So the hero in a dramatic romance stops and thinks, and learns, and grows, and triumphs. He moves from a tragic hero’s narrow focus to a place of wisdom and perspective and maturity.

The designation of dramatic romance is a relatively modern one. Shakespeare himself didn’t use the term. Seven years after his death, when thirty-six of his known thirty-seven plays were published in the First Folio, they were all categorized as tragedies, comedies, or histories. Of the plays that were later reclassified as romances, The Tempest and The Winter’s Tale were called comedies in the First Folio, Pericles of Tyre wasn’t included at all, and Cymbeline was listed as a tragedy.

Dramatic romance does have much in common with tragedy on the one hand and comedy on the other. (An Elizabethan dramatic comedy is primarily defined by its happy ending and usually includes greater emphasis on situation than character, wordplay humor, multiple intertwining plotlines, mistaken identity, separation and reunion, and lovers who triumph in spite of opposition.) A contemporary of Shakespeare’s, John Fletcher, actually used the term tragicomedy to define the emerging genre that united tragic and comedic elements.

It wasn’t until 1875 that Irish critic and poet Edward Dowden proposed that Shakespeare’s late plays—The Tempest, The Winter’s Tale, Pericles of Tyre, and Cymbeline—should be classed as dramatic romances. Dowden argued that these plays resembled late medieval and early modern romances—which, interestingly, had gone out of fashion by the time Shakespeare wrote his late plays. Miguel de Cervantes was satirizing medieval romances in Don Quixote around 1600; Shakespeare’s romance plays were probably written between 1608 and 1612. Other critics agreed with Dowden that the late plays represented a more complex kind of comedy and ought to have a special designation of their own. Romance is just a label, but a useful one here.

Like a comedy, a dramatic romance has a happy ending involving the reunion of long-separated lovers or family members. A dramatic romance also contains a contrast of scene, courtly and pastoral, and often exotic; magic and other fantastical elements; and the presence of pre-Christian, masque-like figures. In The Tempest we have Prospero summoning goddesses; in Cymbeline, which takes place in pre-Christian, Roman-ruled Britain, we have an actual appearance by Jupiter (though there is some question as to the authenticity of this scene).

Most significantly, the plotline of a romance is described as redemptive. And where there’s redemption, there’s some egregious badness from which characters need to be redeemed, a potential tragedy caught in time before all is lost.

The romance Cymbeline shares some similarities of plot with Romeo and Juliet and Othello, which are tragedies, but with significant differences. A woman wakes from a death-like sleep beside a corpse that she believes to be her husband’s. Juliet stabs herself and dies, but Innogen, though she grieves and loses consciousness from shock, doesn’t commit suicide or consider doing so. A gullible man is persuaded by a scheming Italian that his wife is unfaithful to him. Othello goes right to work killing Desdemona with his bare hands, but Posthumus engages a very unreliable assassin, and his later ruminations make it evident that he didn’t expect the assassin to follow through. Later, Posthumus gets word that Innogen is dead; he’s tormented by grief and self-loathing, but unlike Romeo and Othello, he doesn’t kill himself. He joins a battle, and hopes and expects to meet death while fighting for his country.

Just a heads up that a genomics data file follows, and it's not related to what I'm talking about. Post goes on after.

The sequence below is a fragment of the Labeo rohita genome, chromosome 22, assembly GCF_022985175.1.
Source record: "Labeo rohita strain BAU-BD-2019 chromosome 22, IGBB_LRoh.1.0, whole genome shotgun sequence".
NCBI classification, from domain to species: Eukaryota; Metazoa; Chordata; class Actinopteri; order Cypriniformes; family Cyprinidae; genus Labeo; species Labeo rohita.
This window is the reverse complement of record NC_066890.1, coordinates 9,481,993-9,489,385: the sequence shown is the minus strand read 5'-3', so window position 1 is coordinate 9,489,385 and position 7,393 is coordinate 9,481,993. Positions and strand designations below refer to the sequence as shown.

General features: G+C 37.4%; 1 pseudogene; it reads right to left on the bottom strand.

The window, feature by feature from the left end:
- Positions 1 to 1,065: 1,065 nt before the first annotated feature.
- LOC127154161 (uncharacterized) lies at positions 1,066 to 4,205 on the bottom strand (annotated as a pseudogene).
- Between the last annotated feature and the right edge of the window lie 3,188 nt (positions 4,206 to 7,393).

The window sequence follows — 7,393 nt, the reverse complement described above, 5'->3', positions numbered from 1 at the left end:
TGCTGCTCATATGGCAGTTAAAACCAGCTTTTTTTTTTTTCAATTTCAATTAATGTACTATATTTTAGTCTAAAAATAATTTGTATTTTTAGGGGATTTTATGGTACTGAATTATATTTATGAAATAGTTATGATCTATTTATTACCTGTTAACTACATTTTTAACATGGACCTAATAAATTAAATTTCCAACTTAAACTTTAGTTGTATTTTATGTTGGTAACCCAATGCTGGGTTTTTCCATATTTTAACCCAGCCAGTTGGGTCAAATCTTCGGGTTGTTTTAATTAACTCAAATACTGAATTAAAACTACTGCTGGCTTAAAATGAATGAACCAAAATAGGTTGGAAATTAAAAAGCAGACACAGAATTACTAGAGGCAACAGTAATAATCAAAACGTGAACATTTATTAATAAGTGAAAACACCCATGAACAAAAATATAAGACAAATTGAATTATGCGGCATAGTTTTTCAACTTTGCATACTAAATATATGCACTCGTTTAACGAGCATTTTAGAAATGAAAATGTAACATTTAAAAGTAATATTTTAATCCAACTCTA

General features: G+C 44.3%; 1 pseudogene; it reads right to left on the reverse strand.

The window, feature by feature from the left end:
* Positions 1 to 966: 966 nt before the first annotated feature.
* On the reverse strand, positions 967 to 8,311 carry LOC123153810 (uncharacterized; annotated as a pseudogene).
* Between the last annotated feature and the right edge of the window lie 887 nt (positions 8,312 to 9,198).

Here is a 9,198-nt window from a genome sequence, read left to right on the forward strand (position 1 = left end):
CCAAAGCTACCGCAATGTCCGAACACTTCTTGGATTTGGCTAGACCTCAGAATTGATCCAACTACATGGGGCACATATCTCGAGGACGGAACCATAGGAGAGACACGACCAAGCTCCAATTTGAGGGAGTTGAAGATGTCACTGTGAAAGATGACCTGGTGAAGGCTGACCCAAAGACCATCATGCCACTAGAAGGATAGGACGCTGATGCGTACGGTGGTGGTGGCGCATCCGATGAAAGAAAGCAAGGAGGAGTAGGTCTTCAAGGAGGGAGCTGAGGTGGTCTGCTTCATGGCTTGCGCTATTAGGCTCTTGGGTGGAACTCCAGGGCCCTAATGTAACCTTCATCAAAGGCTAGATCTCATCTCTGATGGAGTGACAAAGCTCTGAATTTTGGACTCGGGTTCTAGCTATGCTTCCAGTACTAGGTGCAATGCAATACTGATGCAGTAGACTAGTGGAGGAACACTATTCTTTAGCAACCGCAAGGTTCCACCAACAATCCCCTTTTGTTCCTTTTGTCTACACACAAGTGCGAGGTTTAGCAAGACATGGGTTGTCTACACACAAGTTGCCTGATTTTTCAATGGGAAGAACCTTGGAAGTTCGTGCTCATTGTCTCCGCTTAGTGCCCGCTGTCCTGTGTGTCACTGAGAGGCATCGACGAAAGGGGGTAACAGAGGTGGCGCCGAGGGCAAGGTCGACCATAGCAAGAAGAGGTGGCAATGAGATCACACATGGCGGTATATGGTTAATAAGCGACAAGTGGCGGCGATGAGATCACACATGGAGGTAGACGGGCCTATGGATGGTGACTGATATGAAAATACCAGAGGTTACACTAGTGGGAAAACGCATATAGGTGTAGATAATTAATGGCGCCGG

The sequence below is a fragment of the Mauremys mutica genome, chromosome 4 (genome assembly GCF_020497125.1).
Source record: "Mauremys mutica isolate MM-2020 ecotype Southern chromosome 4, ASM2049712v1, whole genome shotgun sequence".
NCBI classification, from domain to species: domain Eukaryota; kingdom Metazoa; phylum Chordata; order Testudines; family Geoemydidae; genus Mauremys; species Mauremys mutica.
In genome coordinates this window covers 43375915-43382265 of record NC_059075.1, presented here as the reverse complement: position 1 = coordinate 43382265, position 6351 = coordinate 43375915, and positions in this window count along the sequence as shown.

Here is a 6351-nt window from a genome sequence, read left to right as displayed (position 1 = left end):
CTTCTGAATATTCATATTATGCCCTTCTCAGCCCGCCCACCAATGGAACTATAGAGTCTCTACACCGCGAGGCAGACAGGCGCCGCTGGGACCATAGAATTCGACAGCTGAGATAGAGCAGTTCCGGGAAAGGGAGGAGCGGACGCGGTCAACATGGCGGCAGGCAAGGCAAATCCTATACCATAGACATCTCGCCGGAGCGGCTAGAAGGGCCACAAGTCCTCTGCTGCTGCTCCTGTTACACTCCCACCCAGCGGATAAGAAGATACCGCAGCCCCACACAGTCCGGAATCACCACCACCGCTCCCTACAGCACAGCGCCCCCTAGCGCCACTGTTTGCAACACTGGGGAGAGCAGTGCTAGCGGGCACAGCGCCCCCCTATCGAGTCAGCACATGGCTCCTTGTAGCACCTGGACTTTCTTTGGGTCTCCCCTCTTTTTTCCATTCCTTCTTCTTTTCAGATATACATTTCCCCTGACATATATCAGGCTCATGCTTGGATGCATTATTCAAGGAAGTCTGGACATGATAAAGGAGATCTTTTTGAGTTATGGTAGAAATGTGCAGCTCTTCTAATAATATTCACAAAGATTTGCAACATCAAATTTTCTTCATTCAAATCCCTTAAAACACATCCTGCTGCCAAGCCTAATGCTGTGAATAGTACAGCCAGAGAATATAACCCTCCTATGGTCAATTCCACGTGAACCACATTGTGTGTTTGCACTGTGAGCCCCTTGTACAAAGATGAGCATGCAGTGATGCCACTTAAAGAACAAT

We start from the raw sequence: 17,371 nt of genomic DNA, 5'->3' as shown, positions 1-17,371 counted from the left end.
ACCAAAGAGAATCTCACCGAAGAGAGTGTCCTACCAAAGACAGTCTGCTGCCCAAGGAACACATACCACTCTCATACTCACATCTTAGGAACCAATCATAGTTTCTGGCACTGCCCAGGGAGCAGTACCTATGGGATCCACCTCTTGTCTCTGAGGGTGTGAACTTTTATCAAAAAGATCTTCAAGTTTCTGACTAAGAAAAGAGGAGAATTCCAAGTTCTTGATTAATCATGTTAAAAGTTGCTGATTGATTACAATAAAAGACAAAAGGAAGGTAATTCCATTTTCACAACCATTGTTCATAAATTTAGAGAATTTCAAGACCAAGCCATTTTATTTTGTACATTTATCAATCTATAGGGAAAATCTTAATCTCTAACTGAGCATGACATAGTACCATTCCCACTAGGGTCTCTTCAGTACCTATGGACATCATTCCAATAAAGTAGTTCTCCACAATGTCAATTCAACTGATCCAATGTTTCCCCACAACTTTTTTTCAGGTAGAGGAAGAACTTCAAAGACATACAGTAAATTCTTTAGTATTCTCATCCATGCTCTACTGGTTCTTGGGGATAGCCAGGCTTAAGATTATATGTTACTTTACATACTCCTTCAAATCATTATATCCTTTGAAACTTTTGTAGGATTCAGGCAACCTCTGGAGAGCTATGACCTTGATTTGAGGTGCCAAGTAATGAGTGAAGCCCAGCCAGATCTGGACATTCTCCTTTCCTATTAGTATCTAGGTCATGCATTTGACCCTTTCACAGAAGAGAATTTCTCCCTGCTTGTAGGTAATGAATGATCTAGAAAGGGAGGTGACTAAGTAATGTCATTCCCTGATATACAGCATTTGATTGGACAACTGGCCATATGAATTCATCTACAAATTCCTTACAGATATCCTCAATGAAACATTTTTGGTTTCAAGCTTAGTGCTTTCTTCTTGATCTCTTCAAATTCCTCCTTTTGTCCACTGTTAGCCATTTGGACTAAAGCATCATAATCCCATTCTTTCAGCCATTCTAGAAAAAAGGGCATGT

Robert Heilman writes,

Different conventions are at work…those of tragedy…those of dramatic romance. As it is used here, convention does not mean a formula, stereotype, or constricting rule, but rather a certain point of view, a way of perceiving human behavior, of understanding it and responding to it emotionally….The tragic convention interprets life as a clash between, on the one hand, transcendent principles of order and, on the other, urgencies of desire and intensities of feeling that, once they are in play, lead inevitably to destructive encounters and somber catastrophes. The convention of romance approaches life in terms of the ultimate reconcilability of desires and circumstances; though ambitions and needs may be great, they tend to fall within a realm of moral possibility; and circumstances, though they may be antagonistic for a long period, eventually yield to meritorious humanity. The tragic involvement is total, reckless, irremediable; the protagonist is wholly committed to a situation which seems to enfold all of life’s possibilities. In contrast, in the convention represented in Cymbeline the personal impulse does not become identical with, or aspire to dominate, all of reality; beyond the individuals there is an independent life that makes legitimate claims or offers alternative possibilities.